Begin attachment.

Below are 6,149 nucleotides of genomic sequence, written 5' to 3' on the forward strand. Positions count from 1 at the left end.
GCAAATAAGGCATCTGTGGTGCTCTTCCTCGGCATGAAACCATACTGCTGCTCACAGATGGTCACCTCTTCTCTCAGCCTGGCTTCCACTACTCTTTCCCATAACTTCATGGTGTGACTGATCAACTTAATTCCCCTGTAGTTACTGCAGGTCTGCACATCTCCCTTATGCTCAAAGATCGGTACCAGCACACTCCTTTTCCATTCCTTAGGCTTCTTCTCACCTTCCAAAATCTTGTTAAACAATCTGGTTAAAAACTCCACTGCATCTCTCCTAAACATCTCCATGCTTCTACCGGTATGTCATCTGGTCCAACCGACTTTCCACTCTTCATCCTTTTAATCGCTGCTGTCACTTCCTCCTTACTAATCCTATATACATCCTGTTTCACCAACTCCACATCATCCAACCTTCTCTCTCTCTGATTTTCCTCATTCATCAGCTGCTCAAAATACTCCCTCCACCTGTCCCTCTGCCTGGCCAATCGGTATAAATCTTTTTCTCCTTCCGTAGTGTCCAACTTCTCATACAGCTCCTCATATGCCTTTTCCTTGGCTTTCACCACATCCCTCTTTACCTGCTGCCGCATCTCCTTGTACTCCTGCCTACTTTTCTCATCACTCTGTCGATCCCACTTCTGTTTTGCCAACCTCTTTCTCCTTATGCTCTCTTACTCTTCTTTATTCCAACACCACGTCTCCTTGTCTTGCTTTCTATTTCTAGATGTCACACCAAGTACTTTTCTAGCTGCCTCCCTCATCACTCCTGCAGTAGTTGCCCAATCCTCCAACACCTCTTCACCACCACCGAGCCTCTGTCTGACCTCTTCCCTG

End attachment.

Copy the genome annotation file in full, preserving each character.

Below are 6,149 nucleotides of genomic sequence, written 5' to 3' on the forward strand. Positions count from 1 at the left end.
GCAAATAAGGCATCTGTGGTGCTCTTCCTCGGCATGAAACCATACTGCTGCTCACAGATGGTCACCTCTTCTCTCAGCCTGGCTTCCACTACTCTTTCCCATAACTTCATGGTGTGACTGATCAACTTAATTCCCCTGTAGTTACTGCAGGTCTGCACATCTCCCTTATGCTCAAAGATCGGTACCAGCACACTCCTTTTCCATTCCTTAGGCTTCTTCTCACCTTCCAAAATCTTGTTAAACAATCTGGTTAAAAACTCCACTGCATCTCTCCTAAACATCTCCATGCTTCTACCGGTATGTCATCTGGTCCAACCGACTTTCCACTCTTCATCCTTTTAATCGCTGCTGTCACTTCCTCCTTACTAATCCTATATACATCCTGTTTCACCAACTCCACATCATCCAACCTTCTCTCTCTCTGATTTTCCTCATTCATCAGCTGCTCAAAATACTCCCTCCACCTGTCCCTCTGCCTGGCCAATCGGTATAAATCTTTTTCTCCTTCCGTAGTGTCCAACTTCTCATACAGCTCCTCATATGCCTTTTCCTTGGCTTTCACCACATCCCTCTTTACCTGCTGCCGCATCTCCTTGTACTCCTGCCTACTTTTCTCATCACTCTGTCGATCCCACTTCTGTTTTGCCAACCTCTTTCTCCTTATGCTCTCTTACTCTTCTTTATTCCAACACCACGTCTCCTTGTCTTGCTTTCTATTTCTAGATGTCACACCAAGTACTTTTCTAGCTGCCTCCCTCATCACTCCTGCAGTAGTTGCCCAATCCTCCAACACCTCTTCACCACCACCGAGCCTCTGTCTGACCTCTTCCCTG